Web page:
Manila, Philippines –I welcome the enactment of Republic Act 10351, which raises taxes on cigarettes and alcohol. It will generate additional revenues, starting with P33.96 billion in 2013. And in 2014, the new tax law will generate P42.82 billion, increasing to P50.63 billion in 2015, P56.86 billion in 2016, and P64.18 billion in 2017, or a total of P248.49 billion in five years.
Of the total revenues expected for the first year of implementation, P23.4 billion will come from cigarettes, P6.06 billion from distilled spirits, and P4.5 billion from fermented liquors.
The new excise tax for cigarettes adheres to the commitment of the Philippines to the World Health Organization (WHO) to increase the ratio of tax to price from the current 29.1 percent to 52.5 percent in 2013 and 63 percent by 2017.
The WHO noted that prior to the signing of RA 10351 last December 20, the tax on the most-sold brand in the Philippines was only about 22%. The higher prices resulting from the new tax law will help the Philippines catch up with other countries in terms of cigarette prices.
The WHO also said that Australia recently passed legislation that increased the cost of cigarettes to US$19 for a pack of 30 sticks. Cigarettes sold in the Philippines are among the cheapest in Asia, with the most popular brands costing an average of less than $0.50 (P20) per pack. In contrast, in the Lao People’s Democratic Republic cigarette prices recently doubled to about one US dollar (P40) per pack. In Malaysia, cigarettes cost three US dollars (P120) per pack. In Hong Kong, the average cost of a pack of cigarettes is six US dollars (P240) and nine (P360) in Singapore.
In my view, the more lasting and significant impact of the new law will be the on the health of the people. Eighty percent of the incremental revenues after deducting the support for farmers will be allocated for the universal health care program and 20 percent will be allocated for nationwide medical assistance and health enhancement facilities program.
The WHO cited the results of a Global Adult Tobacco Survey, which point to high smoking prevalence rates among both Filipino men (47.7%) and women (9.0%). There are an estimated 17 million smokers in the Philippines. An average of 10 Filipinos die from a tobacco-related disease every hour.
According to a report published by this paper last March, there had been a significant increase in the number of young smokers in the Philippines. The report cited the Global Youth Tobacco Surveys, which showed that in 2003, 19.6 percent of teenagers aged 13 to 15 years consumed tobacco. This translated to 1.07 million out of the 5.46 million of that population, according to the National Statistics Office. The number of youth smokers increased to 1.56 million in 2007, or 27.3 percent of the 5.72 million youth population. In 2011, youth smokers were estimated at 2.3 million, or two out of five teenagers.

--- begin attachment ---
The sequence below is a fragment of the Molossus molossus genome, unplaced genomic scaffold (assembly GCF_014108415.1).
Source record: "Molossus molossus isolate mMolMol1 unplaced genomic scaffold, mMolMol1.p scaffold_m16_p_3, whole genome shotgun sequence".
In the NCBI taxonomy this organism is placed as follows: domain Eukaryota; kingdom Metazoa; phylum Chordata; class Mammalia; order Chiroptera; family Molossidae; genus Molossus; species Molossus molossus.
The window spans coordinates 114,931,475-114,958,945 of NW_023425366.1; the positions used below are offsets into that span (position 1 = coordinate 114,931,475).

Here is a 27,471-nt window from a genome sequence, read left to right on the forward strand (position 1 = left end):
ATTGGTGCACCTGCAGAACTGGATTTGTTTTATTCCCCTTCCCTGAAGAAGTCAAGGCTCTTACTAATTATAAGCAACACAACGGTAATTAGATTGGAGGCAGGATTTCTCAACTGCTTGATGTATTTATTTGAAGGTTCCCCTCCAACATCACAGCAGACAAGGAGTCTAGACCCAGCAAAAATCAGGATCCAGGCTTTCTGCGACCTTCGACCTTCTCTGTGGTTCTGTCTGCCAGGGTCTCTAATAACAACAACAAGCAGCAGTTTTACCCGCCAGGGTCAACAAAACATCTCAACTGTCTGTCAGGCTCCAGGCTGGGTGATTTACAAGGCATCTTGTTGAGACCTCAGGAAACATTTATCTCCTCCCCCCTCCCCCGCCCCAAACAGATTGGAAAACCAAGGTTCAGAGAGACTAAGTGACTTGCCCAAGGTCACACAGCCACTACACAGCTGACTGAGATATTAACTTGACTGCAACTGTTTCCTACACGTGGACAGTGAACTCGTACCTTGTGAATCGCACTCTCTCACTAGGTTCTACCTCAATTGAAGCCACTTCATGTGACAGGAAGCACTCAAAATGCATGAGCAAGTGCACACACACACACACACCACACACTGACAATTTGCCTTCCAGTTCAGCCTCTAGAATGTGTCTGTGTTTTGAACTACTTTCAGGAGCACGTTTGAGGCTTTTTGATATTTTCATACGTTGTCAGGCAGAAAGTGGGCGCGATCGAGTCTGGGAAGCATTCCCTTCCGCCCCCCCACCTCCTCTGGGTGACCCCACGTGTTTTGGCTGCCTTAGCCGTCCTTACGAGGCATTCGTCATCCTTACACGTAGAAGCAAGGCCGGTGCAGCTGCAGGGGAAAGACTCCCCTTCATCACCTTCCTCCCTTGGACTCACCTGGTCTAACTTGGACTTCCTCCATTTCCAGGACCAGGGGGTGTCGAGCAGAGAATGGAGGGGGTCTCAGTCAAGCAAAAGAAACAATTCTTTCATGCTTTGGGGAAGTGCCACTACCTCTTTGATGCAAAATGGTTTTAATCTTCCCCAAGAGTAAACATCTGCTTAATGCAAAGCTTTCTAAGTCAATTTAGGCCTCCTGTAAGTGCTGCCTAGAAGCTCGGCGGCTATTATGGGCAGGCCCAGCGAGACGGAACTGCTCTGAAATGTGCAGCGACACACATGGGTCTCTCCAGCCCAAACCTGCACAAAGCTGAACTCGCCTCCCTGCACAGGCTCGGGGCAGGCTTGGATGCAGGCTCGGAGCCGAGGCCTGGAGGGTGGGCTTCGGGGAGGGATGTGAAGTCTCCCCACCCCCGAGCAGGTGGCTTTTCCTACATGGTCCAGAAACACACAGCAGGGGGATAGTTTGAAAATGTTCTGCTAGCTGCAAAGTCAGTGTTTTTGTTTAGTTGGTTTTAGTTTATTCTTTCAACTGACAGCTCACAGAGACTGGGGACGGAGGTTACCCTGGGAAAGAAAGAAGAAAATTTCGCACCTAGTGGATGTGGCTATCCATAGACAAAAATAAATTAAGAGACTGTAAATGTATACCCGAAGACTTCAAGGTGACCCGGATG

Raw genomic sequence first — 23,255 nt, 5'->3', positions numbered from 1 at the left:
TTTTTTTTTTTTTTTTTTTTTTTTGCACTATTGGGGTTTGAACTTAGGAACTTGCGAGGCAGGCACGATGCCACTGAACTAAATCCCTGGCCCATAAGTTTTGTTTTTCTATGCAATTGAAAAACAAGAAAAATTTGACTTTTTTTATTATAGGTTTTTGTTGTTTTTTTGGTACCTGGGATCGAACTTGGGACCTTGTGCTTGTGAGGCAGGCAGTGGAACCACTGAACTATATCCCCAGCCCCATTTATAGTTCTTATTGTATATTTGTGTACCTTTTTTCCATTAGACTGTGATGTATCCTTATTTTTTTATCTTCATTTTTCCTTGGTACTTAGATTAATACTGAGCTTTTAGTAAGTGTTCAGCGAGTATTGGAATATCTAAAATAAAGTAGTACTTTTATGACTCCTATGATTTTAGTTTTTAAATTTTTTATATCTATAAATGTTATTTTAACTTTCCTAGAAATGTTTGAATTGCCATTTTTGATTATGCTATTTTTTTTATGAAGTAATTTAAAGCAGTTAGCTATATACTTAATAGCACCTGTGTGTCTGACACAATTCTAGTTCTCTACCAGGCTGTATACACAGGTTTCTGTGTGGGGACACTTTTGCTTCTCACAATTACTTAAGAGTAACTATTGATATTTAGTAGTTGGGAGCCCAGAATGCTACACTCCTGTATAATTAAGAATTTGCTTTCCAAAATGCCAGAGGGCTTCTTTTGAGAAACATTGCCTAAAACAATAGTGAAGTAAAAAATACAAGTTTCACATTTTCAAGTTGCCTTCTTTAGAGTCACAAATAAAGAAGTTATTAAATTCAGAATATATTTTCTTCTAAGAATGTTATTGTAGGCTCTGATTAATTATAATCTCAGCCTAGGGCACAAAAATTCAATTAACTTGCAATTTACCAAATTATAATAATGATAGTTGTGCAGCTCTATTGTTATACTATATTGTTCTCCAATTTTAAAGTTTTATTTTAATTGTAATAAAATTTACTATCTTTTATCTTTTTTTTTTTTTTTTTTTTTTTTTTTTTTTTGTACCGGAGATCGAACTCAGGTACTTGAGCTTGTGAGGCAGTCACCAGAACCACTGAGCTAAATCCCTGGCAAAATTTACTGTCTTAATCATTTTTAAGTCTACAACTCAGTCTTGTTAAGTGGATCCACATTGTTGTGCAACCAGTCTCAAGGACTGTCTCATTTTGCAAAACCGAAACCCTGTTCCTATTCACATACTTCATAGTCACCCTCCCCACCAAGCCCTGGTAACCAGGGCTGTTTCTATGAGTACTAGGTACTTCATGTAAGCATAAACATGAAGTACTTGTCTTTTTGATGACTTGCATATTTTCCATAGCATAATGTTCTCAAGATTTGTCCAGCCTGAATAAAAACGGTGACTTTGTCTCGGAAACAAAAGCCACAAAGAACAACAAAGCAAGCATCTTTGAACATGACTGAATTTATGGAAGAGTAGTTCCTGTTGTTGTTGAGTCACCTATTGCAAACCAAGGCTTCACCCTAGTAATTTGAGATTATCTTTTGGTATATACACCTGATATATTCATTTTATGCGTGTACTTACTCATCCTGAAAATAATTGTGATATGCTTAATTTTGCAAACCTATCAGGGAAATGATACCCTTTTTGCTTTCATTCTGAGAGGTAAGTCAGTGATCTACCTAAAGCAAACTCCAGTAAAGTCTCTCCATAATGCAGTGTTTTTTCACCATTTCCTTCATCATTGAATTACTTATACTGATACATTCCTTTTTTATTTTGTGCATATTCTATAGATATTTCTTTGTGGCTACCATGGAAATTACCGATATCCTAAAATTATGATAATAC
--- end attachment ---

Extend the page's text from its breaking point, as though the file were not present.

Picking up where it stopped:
A survey by the Social Weather Stations, commissioned by the Health Justice Philippines, showed that higher cigarette prices and graphic warnings will lessen the number of youth smokers in the country. The survey, conducted on August 24 to 27, showed that of 1,200 minors aged 13 to 17 years old, 8 percent are current smokers, and 4 percent are previous smokers, while 88 percent are non-smokers. About 63 percent of current smokers surveyed said that if cigarette prices were raised they would reduce the number of cigarettes they smoke, 34 percent would stop smoking and 3 percent would continue.
I also expect the resulting increase in liquor prices to reduce alcohol consumption, especially among the youth. But I don’t think raising taxes will kill the tobacco industry. For instance, the British American Tobacco Co., which stopped doing business in the Philippines in 2009, announced on December 11 that it would proceed with its plan to invest $200 million in the Philippines over the next five years because the new tax law would level the playing field for the tobacco industry.
Tobacco farmers, including their families, will also benefit from the increased coverage of health care insurance and the improvement of hospitals and other health facilities in their communities.
Republic Act 10351 is not a perfect law but its benefits cannot be underestimated, particularly because it resolved the issue over sin taxes after 16 long years of debate.
It’s a good law, whose benefits will extend even to future generations of Filipinos.